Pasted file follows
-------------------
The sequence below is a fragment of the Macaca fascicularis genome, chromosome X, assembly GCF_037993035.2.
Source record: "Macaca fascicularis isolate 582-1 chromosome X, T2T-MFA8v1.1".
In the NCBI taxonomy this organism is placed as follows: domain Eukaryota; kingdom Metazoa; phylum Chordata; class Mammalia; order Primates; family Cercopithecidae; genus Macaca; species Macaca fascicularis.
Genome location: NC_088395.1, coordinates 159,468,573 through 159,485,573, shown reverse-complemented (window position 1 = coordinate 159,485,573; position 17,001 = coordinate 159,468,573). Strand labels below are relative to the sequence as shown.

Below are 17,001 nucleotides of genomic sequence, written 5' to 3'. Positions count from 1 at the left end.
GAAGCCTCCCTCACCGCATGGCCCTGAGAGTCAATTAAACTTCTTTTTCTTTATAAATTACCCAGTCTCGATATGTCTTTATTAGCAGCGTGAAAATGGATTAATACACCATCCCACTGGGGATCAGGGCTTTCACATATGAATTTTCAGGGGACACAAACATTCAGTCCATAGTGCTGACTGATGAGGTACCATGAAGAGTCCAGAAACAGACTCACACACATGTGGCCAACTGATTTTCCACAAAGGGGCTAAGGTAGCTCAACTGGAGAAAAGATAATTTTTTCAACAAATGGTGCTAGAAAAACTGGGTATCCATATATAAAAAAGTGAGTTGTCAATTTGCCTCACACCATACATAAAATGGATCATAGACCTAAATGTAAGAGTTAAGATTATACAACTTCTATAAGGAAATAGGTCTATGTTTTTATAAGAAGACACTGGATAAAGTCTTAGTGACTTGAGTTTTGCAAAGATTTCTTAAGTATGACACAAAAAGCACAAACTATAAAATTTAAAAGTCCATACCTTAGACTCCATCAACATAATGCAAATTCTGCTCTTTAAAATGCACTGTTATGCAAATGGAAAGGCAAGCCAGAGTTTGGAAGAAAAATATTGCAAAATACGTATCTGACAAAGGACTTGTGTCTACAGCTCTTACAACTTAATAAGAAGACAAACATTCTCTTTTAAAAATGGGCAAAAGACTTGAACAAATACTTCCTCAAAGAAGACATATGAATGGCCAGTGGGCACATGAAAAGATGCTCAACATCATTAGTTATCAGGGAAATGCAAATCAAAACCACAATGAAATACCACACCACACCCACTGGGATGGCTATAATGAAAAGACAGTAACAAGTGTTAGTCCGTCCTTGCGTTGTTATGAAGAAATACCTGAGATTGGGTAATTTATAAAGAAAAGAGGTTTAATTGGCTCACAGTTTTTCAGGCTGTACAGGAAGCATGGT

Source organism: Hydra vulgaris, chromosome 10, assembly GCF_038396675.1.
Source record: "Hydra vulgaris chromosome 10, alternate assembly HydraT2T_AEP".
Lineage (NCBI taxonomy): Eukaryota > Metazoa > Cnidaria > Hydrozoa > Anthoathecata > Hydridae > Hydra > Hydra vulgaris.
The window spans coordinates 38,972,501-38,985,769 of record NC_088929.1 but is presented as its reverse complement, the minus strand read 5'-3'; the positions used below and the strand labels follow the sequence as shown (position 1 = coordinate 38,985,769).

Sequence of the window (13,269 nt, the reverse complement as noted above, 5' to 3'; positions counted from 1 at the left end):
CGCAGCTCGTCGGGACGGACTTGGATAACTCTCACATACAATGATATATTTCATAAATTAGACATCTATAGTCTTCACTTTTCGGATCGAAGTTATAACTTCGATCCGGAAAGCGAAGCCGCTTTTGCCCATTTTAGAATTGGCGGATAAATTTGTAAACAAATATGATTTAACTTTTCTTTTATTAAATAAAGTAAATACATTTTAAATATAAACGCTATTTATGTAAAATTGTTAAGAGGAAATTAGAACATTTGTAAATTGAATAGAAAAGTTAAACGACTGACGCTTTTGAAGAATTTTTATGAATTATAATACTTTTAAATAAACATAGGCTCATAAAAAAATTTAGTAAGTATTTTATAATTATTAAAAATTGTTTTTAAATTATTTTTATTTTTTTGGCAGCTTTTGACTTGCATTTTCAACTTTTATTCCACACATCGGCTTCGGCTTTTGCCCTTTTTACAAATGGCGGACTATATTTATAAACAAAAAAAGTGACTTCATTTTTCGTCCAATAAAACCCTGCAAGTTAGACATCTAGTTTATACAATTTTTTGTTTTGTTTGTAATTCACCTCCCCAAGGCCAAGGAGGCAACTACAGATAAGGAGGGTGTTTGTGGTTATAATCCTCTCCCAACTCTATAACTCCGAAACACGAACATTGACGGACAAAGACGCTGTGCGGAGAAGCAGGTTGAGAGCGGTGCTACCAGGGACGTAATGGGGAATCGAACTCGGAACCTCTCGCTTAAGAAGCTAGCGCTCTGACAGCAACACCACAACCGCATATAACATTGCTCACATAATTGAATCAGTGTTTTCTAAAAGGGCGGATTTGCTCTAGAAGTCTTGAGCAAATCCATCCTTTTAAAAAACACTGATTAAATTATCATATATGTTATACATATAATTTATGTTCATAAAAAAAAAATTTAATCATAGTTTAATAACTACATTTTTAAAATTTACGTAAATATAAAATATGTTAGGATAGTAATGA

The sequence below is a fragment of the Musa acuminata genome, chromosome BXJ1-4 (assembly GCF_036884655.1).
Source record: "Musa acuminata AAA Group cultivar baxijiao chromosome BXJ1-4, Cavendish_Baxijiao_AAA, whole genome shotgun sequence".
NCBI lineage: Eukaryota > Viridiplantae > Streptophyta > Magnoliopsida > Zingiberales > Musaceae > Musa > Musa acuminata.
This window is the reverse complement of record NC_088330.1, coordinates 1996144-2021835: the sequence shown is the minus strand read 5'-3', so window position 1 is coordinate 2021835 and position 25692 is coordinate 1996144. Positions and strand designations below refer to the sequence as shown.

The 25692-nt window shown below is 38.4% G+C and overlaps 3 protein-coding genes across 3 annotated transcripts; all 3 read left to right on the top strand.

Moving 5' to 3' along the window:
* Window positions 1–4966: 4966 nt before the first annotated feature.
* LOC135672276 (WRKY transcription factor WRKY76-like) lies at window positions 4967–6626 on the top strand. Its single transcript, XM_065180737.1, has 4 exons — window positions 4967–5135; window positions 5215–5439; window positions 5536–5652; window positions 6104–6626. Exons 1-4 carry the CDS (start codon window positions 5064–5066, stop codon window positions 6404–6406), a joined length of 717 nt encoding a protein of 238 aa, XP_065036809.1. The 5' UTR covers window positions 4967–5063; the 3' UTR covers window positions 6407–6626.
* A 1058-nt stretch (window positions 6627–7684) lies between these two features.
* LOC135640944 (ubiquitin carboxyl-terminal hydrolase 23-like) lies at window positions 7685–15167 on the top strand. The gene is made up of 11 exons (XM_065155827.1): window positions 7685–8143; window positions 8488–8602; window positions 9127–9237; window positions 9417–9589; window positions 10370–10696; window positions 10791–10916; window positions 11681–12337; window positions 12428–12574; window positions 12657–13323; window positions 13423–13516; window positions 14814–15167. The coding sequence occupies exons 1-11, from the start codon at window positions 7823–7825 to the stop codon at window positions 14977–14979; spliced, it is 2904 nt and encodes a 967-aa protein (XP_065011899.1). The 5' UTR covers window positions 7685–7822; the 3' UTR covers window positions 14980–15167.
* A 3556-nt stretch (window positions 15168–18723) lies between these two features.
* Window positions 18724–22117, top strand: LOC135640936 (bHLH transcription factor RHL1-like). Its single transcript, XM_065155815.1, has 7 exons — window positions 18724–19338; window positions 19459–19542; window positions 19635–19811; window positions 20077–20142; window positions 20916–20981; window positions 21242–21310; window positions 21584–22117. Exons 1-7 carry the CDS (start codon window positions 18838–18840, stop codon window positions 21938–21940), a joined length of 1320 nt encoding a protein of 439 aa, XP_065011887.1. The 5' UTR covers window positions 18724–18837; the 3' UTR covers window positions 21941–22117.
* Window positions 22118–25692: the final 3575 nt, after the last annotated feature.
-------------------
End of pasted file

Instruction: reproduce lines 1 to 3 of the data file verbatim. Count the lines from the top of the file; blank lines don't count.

The sequence below is a fragment of the Macaca fascicularis genome, chromosome X, assembly GCF_037993035.2.
Source record: "Macaca fascicularis isolate 582-1 chromosome X, T2T-MFA8v1.1".
In the NCBI taxonomy this organism is placed as follows: domain Eukaryota; kingdom Metazoa; phylum Chordata; class Mammalia; order Primates; family Cercopithecidae; genus Macaca; species Macaca fascicularis.